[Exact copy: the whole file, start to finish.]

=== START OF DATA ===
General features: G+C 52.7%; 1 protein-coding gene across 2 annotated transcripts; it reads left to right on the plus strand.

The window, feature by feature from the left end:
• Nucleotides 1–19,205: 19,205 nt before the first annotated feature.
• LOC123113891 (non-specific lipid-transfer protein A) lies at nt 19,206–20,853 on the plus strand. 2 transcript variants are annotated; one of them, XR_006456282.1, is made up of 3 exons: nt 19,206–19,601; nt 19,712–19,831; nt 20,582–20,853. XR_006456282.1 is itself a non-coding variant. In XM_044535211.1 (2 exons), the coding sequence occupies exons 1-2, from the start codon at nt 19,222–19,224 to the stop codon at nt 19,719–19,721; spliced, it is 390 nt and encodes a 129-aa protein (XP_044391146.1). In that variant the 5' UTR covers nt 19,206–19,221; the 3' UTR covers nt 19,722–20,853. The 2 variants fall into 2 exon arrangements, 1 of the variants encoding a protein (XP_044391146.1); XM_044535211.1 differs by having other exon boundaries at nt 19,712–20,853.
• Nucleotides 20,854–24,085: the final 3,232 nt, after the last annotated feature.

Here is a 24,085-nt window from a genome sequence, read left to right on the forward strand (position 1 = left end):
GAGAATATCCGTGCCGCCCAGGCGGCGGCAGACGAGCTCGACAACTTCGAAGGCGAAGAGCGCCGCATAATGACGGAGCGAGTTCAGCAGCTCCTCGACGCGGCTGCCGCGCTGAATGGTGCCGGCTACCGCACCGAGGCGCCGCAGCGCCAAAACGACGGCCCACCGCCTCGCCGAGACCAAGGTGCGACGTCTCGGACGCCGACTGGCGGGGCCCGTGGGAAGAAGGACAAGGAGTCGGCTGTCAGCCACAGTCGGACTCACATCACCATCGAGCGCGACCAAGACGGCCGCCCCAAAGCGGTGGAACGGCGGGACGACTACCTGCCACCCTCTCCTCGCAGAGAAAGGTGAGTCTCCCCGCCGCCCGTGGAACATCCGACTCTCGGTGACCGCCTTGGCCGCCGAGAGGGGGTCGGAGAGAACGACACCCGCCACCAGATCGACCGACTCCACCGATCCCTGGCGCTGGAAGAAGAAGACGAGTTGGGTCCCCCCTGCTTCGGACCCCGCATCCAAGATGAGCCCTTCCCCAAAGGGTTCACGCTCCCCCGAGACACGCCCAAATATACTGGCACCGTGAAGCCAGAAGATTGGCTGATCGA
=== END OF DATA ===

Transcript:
General features: G+C 52.7%; 1 protein-coding gene across 2 annotated transcripts; it reads left to right on the plus strand.

The window, feature by feature from the left end:
• Nucleotides 1–19,205: 19,205 nt before the first annotated feature.
• LOC123113891 (non-specific lipid-transfer protein A) lies at nt 19,206–20,853 on the plus strand. 2 transcript variants are annotated; one of them, XR_006456282.1, is made up of 3 exons: nt 19,206–19,601; nt 19,712–19,831; nt 20,582–20,853. XR_006456282.1 is itself a non-coding variant. In XM_044535211.1 (2 exons), the coding sequence occupies exons 1-2, from the start codon at nt 19,222–19,224 to the stop codon at nt 19,719–19,721; spliced, it is 390 nt and encodes a 129-aa protein (XP_044391146.1). In that variant the 5' UTR covers nt 19,206–19,221; the 3' UTR covers nt 19,722–20,853. The 2 variants fall into 2 exon arrangements, 1 of the variants encoding a protein (XP_044391146.1); XM_044535211.1 differs by having other exon boundaries at nt 19,712–20,853.
• Nucleotides 20,854–24,085: the final 3,232 nt, after the last annotated feature.

Here is a 24,085-nt window from a genome sequence, read left to right on the forward strand (position 1 = left end):
GAGAATATCCGTGCCGCCCAGGCGGCGGCAGACGAGCTCGACAACTTCGAAGGCGAAGAGCGCCGCATAATGACGGAGCGAGTTCAGCAGCTCCTCGACGCGGCTGCCGCGCTGAATGGTGCCGGCTACCGCACCGAGGCGCCGCAGCGCCAAAACGACGGCCCACCGCCTCGCCGAGACCAAGGTGCGACGTCTCGGACGCCGACTGGCGGGGCCCGTGGGAAGAAGGACAAGGAGTCGGCTGTCAGCCACAGTCGGACTCACATCACCATCGAGCGCGACCAAGACGGCCGCCCCAAAGCGGTGGAACGGCGGGACGACTACCTGCCACCCTCTCCTCGCAGAGAAAGGTGAGTCTCCCCGCCGCCCGTGGAACATCCGACTCTCGGTGACCGCCTTGGCCGCCGAGAGGGGGTCGGAGAGAACGACACCCGCCACCAGATCGACCGACTCCACCGATCCCTGGCGCTGGAAGAAGAAGACGAGTTGGGTCCCCCCTGCTTCGGACCCCGCATCCAAGATGAGCCCTTCCCCAAAGGGTTCACGCTCCCCCGAGACACGCCCAAATATACTGGCACCGTGAAGCCAGAAGATTGGCTGATCGA